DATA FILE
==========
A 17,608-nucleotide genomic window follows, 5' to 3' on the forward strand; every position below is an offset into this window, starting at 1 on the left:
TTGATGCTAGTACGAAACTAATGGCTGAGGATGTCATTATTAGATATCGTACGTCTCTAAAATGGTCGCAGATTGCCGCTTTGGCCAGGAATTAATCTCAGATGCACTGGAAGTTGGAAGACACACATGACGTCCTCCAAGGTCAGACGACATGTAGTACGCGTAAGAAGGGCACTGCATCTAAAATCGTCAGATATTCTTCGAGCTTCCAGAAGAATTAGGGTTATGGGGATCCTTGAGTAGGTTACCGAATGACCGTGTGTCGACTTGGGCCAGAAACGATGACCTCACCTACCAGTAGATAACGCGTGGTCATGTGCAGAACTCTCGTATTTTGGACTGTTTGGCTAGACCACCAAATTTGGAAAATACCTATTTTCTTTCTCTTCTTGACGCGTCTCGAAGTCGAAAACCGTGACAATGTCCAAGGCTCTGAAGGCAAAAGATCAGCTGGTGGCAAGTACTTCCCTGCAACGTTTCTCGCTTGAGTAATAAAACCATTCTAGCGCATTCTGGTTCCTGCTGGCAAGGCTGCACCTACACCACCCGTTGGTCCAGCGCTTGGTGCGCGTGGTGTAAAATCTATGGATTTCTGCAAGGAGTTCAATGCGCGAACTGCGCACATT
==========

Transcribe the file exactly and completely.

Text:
A 17,608-nucleotide genomic window follows, 5' to 3' on the forward strand; every position below is an offset into this window, starting at 1 on the left:
TTGATGCTAGTACGAAACTAATGGCTGAGGATGTCATTATTAGATATCGTACGTCTCTAAAATGGTCGCAGATTGCCGCTTTGGCCAGGAATTAATCTCAGATGCACTGGAAGTTGGAAGACACACATGACGTCCTCCAAGGTCAGACGACATGTAGTACGCGTAAGAAGGGCACTGCATCTAAAATCGTCAGATATTCTTCGAGCTTCCAGAAGAATTAGGGTTATGGGGATCCTTGAGTAGGTTACCGAATGACCGTGTGTCGACTTGGGCCAGAAACGATGACCTCACCTACCAGTAGATAACGCGTGGTCATGTGCAGAACTCTCGTATTTTGGACTGTTTGGCTAGACCACCAAATTTGGAAAATACCTATTTTCTTTCTCTTCTTGACGCGTCTCGAAGTCGAAAACCGTGACAATGTCCAAGGCTCTGAAGGCAAAAGATCAGCTGGTGGCAAGTACTTCCCTGCAACGTTTCTCGCTTGAGTAATAAAACCATTCTAGCGCATTCTGGTTCCTGCTGGCAAGGCTGCACCTACACCACCCGTTGGTCCAGCGCTTGGTGCGCGTGGTGTAAAATCTATGGATTTCTGCAAGGAGTTCAATGCGCGAACTGCGCACATT